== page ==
If you don’t want to work you have to work to earn enough money so that you won’t have to work.”― Ogden Nash, Hard Lines
This instablog post is sponsored by Tim Plaehn, expert on income investing and a friend & colleague of mine at Investors Alley as well as a contributor here on Seeking Alpha. Tim runs the Dividend Hunter newsletter which offers a solid & diverse selection of attractive high yield plays. The service now nearly 10,000 active subscribers and can be had HERE for the rock bottom price of $49 (It usually is $99) for the first year. Tim provides a solid selection of lower beta, high yield recommendations for these challenging times.
The difference between greed and ambition is a greedy person desires things he isn't prepared to work for.”― Habeeb Akande
By Tim Plaehn,
Over the last six months, different high-yield sectors have caught up with the broader market’s gains kicked off a year ago. Higher share prices mean lower yields for income-focused investors, and with most of these stocks, current yields are markedly lower than they were a few months ago. I have recently reviewed exchange-traded funds [ETFS], exchange-traded notes (ETNs), and closed-end funds [CEFS] that use covered call strategies to boost income and pay attractive dividend yields.
The covered call strategy involves selling call options to boost the income from individual stocks or a portfolio of stocks. Option contract buyers are traders or speculators looking for a quick profit if the underlying stock zooms higher. Option contracts typically expire within a period ranging from a week to a couple of months, so traders must be correct about the direction, timing, and magnitude of a stock price move.
Option sellers play the low-risk side of selling calls to the speculators. The seller gets to keep the option premium and only must deliver the stock if its price rises above the option’s strike price. The strike is the price the option buyer would pay to exercise the call. When calls are sold, the strike price is usually above the current share price, so having a sold call exercised is a win-win with a covered call trade.
Instead of trying to attempt covered call trading on your own, some funds incorporate covered call trading as part of their investment strategy. Here are five closed-end funds with very attractive yields, primarily due to the use of covered calls.
The Madison Covered Call and Equity Strategy Fund (MCN) has paid a $0.18 per share quarterly dividend since March 2009.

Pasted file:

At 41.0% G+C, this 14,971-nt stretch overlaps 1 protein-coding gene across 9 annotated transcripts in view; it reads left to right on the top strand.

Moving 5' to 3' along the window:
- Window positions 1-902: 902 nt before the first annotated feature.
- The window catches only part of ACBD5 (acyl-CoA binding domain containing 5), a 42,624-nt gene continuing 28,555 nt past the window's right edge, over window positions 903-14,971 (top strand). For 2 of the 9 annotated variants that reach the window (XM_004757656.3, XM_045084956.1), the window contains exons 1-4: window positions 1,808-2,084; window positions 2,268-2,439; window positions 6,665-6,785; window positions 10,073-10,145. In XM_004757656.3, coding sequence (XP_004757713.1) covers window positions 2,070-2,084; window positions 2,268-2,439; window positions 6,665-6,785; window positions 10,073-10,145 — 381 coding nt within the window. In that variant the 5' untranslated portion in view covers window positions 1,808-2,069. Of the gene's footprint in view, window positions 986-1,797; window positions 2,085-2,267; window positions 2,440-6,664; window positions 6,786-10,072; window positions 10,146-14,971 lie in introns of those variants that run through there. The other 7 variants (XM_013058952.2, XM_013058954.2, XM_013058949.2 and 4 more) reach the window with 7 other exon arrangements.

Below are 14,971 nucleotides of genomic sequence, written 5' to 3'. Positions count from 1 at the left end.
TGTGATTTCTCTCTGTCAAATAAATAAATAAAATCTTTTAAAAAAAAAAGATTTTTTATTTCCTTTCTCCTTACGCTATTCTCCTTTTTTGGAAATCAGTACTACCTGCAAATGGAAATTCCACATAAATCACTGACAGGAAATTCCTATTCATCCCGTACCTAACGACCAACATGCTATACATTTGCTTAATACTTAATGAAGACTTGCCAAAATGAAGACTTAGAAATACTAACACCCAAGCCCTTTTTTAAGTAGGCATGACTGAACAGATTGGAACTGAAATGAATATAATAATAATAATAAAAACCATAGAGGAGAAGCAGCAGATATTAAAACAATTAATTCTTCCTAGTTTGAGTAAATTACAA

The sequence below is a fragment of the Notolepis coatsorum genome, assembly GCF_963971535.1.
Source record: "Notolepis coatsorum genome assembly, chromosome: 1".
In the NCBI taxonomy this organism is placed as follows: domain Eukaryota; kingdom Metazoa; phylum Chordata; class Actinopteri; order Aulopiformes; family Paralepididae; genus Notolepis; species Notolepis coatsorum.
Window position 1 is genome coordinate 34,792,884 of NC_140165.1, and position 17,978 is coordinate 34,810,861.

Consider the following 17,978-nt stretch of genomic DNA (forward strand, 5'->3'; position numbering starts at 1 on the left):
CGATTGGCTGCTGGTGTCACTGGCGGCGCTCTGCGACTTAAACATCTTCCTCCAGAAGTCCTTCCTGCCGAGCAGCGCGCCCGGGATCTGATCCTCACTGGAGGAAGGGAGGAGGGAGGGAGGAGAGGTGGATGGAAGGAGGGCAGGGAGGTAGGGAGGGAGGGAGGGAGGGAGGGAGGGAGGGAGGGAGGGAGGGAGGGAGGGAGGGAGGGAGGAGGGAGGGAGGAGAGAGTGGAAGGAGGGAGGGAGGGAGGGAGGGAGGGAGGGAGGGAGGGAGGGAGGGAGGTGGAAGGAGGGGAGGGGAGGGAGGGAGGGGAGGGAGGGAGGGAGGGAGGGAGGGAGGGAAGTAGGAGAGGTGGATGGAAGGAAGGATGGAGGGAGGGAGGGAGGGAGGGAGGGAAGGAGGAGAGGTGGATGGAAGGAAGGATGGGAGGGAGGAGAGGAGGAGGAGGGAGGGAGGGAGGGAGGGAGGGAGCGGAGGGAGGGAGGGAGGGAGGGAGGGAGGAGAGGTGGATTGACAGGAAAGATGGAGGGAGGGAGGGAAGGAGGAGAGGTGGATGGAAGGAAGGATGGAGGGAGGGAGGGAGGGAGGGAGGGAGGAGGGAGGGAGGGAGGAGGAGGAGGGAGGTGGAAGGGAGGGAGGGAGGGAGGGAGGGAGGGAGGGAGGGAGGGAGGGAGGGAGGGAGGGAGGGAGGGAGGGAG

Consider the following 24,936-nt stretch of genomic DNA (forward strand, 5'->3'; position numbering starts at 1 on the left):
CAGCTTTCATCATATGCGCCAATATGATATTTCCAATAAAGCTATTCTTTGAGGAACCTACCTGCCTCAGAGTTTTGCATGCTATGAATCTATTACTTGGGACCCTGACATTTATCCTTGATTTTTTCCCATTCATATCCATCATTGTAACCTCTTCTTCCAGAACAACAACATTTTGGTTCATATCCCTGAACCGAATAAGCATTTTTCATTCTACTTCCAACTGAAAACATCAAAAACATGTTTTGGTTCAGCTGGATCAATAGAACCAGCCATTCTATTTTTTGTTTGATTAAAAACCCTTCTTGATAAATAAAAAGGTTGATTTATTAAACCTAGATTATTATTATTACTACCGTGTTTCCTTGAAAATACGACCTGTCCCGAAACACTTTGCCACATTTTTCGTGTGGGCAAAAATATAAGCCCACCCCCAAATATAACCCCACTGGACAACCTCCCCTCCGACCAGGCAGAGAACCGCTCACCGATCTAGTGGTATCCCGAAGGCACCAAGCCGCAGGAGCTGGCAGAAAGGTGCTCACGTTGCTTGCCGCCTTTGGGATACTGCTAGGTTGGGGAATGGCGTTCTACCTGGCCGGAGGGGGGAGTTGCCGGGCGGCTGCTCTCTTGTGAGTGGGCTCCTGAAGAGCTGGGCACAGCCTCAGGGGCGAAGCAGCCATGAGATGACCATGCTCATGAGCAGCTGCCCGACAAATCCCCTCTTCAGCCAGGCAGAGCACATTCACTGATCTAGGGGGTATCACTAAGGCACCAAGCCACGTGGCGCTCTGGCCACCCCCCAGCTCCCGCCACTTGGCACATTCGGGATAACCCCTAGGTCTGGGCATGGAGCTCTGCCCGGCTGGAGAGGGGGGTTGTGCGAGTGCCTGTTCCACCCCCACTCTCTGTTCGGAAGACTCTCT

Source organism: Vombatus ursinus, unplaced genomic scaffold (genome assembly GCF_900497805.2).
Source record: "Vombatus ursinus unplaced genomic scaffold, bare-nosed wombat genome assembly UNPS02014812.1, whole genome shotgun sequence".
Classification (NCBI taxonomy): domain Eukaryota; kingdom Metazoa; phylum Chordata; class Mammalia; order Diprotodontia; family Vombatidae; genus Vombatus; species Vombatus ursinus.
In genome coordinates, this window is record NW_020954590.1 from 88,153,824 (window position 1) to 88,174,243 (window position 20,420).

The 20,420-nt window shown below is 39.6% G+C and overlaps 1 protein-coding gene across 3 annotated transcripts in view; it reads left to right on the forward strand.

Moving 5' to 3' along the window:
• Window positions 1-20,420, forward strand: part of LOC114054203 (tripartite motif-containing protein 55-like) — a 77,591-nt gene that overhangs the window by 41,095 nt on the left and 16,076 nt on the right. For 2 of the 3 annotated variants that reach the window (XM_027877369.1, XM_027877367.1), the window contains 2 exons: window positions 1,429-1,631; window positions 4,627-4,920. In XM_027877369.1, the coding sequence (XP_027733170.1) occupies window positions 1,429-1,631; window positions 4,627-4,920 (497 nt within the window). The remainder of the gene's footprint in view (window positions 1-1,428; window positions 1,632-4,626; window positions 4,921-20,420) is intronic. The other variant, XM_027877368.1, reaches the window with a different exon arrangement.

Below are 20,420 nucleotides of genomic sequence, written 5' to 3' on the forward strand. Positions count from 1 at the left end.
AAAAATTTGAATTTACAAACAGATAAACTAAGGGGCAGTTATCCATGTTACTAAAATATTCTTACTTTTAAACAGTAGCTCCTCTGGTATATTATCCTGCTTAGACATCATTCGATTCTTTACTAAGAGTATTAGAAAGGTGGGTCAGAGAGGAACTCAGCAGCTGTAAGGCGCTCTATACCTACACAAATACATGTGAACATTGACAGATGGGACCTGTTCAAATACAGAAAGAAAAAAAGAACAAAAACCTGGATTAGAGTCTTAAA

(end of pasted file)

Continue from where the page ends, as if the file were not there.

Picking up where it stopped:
The payout gives the fund a 9.2% yield.
The portfolio of high-quality stocks also produces attractive total returns, with a 36% total return over the last three years.
The Voya Natural Resources Equity Income Fund (IRR) invests in shares of companies primarily engaged in the energy, natural resources, and basic materials industries.
The fund’s options strategy will consist of selling call options generally on 30% to 80% of the portfolio’s total value.
The IRR current yield is 9.1%.
The Eaton Vance Risk-Managed Diversified Equity Income Fund (ETJ) invests in a diversified portfolio of common stocks. Managers purchase out-of-the-money, short-dated S&P 500 index put options and sell out-of-the-money S&P 500 Index call options of the same term as the put options with roll dates that are staggered across the options portfolio.
The put options are a hedge against a falling stock market. ETJ pays monthly dividends and yields 8.4%.
The Eaton Vance Tax-Managed Buy-Write Opportunities Fund (ETV) invests in a diversified portfolio of common stocks. Fund managers write call options on one or more U.S. indices on a substantial portion of the value of its common stock portfolio to seek to generate current earnings from the option premium. ETF also pays monthly dividends and yields 8.3%. The ETV share price will be more volatile than ETJ.
The Voya Global Advantage and Premium Opportunity Fund (IGA) invests in global stocks and sells call options on selected security indexes or ETFs on an amount equal to approximately 50% to 100% of the value of the common stock holdings.
The fund also hedges major currency exposure to reduce volatility. IGA yields 8.3%.
All five funds currently pay stable dividends, while at the same time giving you exposure to stock market gains.
You see, in this country are a number of youths who do not like to work, and the college is an excellent place for them.”― L. Frank Baum, Ozma of Oz
Thank You & Happy Hunting,
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